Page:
The availability of high-quality cameras for a relatively low cost and digital image capturing has changed the game of photography. If you love nature, a garden can be one of the most satisfying subjects to photograph. The act of being outdoors enjoying the space is uplifting. And the photos will be a reminder of spaces that are constantly changing. With a few simple tips, you can transform your garden photography from ordinary to extraordinary. The final results will make the enjoyment much more fulfilling and give you a catalog of beautiful images to share no matter what the season.
There’s more to garden photography than just pointing your camera at a pretty flower! Stacy Bass, a talented landscape and garden photographer with a beautiful book, Gardens at First Light, has joined us today with her best pointers on how to take stunning photos in the garden.
Garden Photography Tips to Capture Nature’s Beauty
By Stacy Bass
Garden photography is where my heart lies, and after two books dedicated to the subject, I have no doubt found my muse. I lecture around the country to garden clubs and other groups on the subject of garden photography and have a few tips to share.
Whether you are hoping to chronicle your own growing garden or looking to improve your photography, I hope this will provide some guidance and inspiration.
Light is the core of photography. It is so important but also very easy to overlook. A common misconception about taking pictures is that the brighter the sun and the “prettier” the day, the better the pictures will be. I disagree.
Early in my career, I was given an assignment to photograph a garden for a regional home and garden magazine. This assignment had very strict time constraints and the day that I needed to get it done, I woke up to find rain pouring down.
Anxious to accomplish the assignment, I drove over to the property, hoping that the rain would let up. Nothing. How could I possibly get this done? My equipment would be ruined. The images would be gray and dreary and I might never get hired again.
I decided I had no choice. I got out of the car, figured out a ridiculous but functional way to balance an umbrella on my head as I carried my gear into the landscape, and I just started shooting, rain and all.
When I went back to my studio to look at my images, I couldn’t help but smile. The pictures were breathtaking. The mist had created an almost invisible aura over the property which looked magical on film. The colors were intense and saturated. The light was beautiful.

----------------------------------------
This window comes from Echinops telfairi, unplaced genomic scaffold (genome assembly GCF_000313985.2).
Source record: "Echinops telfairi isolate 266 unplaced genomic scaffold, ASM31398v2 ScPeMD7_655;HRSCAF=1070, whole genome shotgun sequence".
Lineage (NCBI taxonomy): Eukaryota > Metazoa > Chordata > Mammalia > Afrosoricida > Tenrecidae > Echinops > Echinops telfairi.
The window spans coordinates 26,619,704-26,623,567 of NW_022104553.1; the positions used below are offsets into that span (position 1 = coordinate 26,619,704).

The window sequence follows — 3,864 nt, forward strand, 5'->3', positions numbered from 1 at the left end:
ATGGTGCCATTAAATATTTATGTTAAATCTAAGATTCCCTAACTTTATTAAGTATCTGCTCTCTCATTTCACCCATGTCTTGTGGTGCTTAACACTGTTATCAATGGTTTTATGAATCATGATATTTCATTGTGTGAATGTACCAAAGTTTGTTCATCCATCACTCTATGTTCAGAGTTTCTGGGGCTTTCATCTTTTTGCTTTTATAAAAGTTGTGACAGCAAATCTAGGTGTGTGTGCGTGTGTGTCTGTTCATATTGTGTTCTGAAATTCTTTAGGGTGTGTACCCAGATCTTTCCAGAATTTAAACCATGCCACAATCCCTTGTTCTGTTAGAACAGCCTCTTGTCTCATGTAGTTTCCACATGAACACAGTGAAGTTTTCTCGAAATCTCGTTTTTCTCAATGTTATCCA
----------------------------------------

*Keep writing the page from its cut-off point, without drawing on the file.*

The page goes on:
There is nothing quite as calming to me as light that is consistent and even. Though a bright sunny day is wonderful to enjoy, you won’t find me with my camera in a garden. The shadows are harsh. The colors shift and change. No matter how dark it may seem, take a chance. With proper exposure and a sturdy tripod, the light is a trusted friend.
Time of Day
I shoot primarily at dawn, and occasionally at dusk—both times of day are wonderful for capturing the garden. For equipment, while a reliable camera is important, using a tripod is key. It’s a little hard to get used to at first but in short order, you will find it becomes indispensable—allowing you to shoot longer exposures at low light without having to worry about camera shake or blurry images.
Another tip—one that I learned early in my career but that is a favorite to pass along—is this: before you depress the shutter, take an extra second to look at all four corners of the frame.
This simple act can save a huge amount of time in post-production and will help you to create consistently stronger pictures. By doing this, you are consciously deciding what to include in the frame and what to exclude—and that focus and attention to detail forces you to be more critical about the composition of each shot.
In the garden particularly, doing this will give you a chance to move the camera as needed to avoid, for example, a faded rose at the edge of the frame or a section of hedge that is discolored.
Discovering that you have some unwanted element in the picture is not a huge deal these days thanks to photo-editing software, but no question, more time spent making the photo will result in less doctoring needed!
Those three tips can make a dramatic change in how you capture the garden. If you would like to learn more, Gardens at First Light offers a Garden Reference Guide of beautifully hand-drawn sketches of the topography of each garden as well as helpful gardening tips. There are images that correspond to directional arrows on the sketch, allowing you to see exactly where I was standing and what I saw when I took each photograph.
Stacy Bass has been a fine art and editorial photographer for the past decade. Her signature images of architecture, interiors, and gardens have resulted in three solo exhibitions and numerous awards. Her photography has been featured extensively in books and magazines, including Garden Design, House Beautiful, Horticulture, California Homes, British Homes & Gardens, and many more. Stacy’s bestselling monograph celebrating the American landscape, In the Garden, was released in May 2012. Her second book, Gardens at First Light, was released in May 2015 and has been wonderfully received by photography and garden lovers alike.
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